28. It has been argued that if he were to return to Cuba he would have no employment and when his past was looked up it would be apparent that he was a dissident and the authorities might crack down on him.

29. There was undoubtedly a crackdown by the authorities on 18 March 2003 and a number of dissidents was arrested, many of whom remain in custody, but this was not a widespread round up of opposition elements, for only 90 people were arrested of whom 75 were tried, convicted and sent to prison. It is not easy to see how the claimant would be likely to be affected by a round-up of that nature on his return.

30. We do not wish to underestimate the difficulties that the claimant would have if he were to return to Cuba, because plainly life would be difficult and perhaps unpleasant for a while. He might be under government surveillance. He might very well find it difficult, if not almost impossible to obtain a job, but we have had no material placed before us that indicates that he would be likely to be arrested or persecuted. Mr Allen is of the view that the Cuban authorities would dismiss him from his employment as being politically unreliable and would assign him to a work battalion as a field hand, presumably for some particular period of time. They might place him in a detention facility until he could obtain housing and he would be monitored by the neighbourhood CDR once he returned to the community. Even if all this is true we cannot see that it amounts to persecution albeit it amounts to treatment by an oppressive state of the type that would be entirely unacceptable in Europe. The threshold for persecution is set very high and we cannot see that that threshold is passed by the claimant in this case, even one takes what might happen to him as being what is likely to happen to him.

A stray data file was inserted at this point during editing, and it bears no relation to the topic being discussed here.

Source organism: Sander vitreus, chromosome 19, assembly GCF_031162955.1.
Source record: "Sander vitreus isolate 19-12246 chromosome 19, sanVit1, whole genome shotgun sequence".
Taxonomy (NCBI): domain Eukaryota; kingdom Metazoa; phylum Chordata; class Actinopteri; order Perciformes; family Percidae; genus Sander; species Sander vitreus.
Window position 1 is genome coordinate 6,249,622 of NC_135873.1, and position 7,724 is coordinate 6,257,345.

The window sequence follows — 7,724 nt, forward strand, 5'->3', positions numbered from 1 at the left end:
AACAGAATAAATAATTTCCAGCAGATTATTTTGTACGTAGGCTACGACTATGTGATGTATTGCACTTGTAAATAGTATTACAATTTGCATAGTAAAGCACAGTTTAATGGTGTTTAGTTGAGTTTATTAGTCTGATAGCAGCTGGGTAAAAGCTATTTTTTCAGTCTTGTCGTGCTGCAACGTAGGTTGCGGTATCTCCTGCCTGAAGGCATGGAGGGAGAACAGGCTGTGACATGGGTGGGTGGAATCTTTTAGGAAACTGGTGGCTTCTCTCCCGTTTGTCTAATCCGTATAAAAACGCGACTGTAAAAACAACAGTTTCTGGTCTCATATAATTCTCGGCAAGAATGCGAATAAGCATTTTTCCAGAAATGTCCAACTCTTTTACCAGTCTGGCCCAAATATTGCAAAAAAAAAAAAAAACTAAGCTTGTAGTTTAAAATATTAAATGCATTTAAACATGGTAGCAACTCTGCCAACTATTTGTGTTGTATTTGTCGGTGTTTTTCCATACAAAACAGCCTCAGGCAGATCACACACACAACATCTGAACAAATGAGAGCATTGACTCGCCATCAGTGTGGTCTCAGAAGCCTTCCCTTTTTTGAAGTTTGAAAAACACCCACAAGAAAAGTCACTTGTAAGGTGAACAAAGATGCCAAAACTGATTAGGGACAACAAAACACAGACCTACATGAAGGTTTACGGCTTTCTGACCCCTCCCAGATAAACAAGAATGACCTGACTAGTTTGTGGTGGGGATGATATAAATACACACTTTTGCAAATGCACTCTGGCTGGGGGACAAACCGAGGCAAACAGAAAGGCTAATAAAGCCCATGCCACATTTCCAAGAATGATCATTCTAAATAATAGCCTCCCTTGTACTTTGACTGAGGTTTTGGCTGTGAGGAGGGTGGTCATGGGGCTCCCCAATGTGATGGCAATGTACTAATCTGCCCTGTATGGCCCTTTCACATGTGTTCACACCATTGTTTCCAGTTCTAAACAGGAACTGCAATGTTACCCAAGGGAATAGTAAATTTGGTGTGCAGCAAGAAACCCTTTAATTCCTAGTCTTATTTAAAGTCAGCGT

31. For all these reasons we have come to the conclusion that even if the Adjudicator had come to the findings of fact for which the claimant contended before him, he would have found that the claimant had never been persecuted in the past, albeit his life had been made difficult, that the most he was guilty of at present was staying out the country longer than he should have been, and that what might await him on his return would be a closer enquiry into his political past that might lead him at worst to being placed in a work battalion for a period of time after which he would be returned to his community and family area under supervision by the CDR.

32. Even if the Adjudicator found all this, it seems to us he would have been bound to find that it did not amount to a real risk of persecution.

33. Accordingly, we have come to the conclusion that this appeal must be dismissed.

His Honour Judge N Ainley
Vice President